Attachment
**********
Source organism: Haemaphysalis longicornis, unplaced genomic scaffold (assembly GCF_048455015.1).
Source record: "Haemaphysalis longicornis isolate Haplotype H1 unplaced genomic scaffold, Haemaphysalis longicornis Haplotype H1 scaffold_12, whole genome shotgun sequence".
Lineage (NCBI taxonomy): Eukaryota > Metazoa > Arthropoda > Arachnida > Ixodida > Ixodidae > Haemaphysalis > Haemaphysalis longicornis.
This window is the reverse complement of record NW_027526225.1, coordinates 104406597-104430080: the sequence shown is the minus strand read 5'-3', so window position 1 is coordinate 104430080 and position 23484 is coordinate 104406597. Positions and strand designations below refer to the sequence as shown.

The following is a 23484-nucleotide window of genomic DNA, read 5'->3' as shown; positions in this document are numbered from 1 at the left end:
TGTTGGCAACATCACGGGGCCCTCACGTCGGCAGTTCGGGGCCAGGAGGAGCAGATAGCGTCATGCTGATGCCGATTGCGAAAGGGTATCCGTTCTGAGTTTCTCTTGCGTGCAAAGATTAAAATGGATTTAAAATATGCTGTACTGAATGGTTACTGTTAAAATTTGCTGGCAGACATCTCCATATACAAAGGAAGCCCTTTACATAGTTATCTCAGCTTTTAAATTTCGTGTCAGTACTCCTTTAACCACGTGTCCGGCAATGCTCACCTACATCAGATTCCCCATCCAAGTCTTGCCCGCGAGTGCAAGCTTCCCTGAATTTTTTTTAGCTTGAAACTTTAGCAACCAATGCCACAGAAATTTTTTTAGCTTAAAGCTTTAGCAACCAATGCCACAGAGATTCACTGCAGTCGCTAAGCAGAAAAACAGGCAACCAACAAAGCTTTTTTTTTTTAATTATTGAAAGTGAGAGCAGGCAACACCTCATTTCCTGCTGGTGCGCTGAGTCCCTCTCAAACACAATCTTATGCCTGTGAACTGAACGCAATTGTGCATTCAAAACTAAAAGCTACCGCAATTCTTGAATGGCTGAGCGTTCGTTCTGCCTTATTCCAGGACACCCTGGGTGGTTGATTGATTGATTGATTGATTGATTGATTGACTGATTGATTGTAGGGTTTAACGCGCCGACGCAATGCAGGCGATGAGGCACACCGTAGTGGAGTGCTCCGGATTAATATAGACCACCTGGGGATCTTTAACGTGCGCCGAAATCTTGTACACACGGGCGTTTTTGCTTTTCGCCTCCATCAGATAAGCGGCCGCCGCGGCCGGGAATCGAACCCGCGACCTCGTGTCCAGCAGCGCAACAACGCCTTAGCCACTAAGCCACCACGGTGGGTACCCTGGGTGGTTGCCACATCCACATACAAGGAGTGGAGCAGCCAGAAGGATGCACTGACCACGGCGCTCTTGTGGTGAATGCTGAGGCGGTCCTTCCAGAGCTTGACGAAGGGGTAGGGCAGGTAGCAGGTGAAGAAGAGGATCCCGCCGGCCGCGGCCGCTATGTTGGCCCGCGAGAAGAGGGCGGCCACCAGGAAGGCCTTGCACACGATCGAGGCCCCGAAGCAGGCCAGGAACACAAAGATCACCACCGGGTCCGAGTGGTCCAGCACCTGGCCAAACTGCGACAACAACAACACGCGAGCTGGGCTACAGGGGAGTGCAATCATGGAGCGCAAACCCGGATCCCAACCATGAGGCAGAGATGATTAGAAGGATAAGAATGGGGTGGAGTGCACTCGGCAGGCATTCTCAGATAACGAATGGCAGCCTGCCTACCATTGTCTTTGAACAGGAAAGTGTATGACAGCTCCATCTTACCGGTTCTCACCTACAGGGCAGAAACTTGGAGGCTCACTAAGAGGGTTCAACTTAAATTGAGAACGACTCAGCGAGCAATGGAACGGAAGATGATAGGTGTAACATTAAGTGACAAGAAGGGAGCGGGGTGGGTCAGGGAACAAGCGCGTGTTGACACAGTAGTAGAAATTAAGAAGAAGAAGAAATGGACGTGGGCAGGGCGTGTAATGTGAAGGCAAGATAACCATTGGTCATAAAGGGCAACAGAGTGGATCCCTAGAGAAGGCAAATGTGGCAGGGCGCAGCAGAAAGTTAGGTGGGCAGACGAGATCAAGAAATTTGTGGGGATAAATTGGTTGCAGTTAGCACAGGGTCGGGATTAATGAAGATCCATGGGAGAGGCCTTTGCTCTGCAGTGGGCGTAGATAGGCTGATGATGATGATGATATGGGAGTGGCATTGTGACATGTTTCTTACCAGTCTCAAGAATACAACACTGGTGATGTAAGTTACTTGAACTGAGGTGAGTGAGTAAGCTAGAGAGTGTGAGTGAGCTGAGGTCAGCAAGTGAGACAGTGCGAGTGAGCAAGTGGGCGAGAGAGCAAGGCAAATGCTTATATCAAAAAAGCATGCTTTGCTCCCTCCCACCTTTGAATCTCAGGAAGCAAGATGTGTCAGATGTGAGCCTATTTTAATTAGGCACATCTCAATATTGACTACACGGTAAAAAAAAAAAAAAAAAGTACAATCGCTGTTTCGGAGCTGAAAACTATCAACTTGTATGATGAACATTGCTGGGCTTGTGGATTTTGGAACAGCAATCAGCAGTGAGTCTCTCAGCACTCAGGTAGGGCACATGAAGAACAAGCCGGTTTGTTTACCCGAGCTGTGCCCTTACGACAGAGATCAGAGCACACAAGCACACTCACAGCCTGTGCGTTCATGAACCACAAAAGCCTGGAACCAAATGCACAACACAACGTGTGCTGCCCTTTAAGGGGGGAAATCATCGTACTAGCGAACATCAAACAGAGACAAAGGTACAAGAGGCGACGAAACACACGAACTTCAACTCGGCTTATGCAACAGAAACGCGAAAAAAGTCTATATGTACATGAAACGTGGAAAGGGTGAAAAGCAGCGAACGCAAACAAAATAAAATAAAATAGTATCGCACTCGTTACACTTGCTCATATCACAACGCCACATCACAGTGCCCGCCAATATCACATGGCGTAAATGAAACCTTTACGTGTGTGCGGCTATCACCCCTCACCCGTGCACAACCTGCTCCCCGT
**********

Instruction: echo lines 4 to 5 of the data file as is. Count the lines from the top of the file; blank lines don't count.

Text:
This window is the reverse complement of record NW_027526225.1, coordinates 104406597-104430080: the sequence shown is the minus strand read 5'-3', so window position 1 is coordinate 104430080 and position 23484 is coordinate 104406597. Positions and strand designations below refer to the sequence as shown.

The following is a 23484-nucleotide window of genomic DNA, read 5'->3' as shown; positions in this document are numbered from 1 at the left end: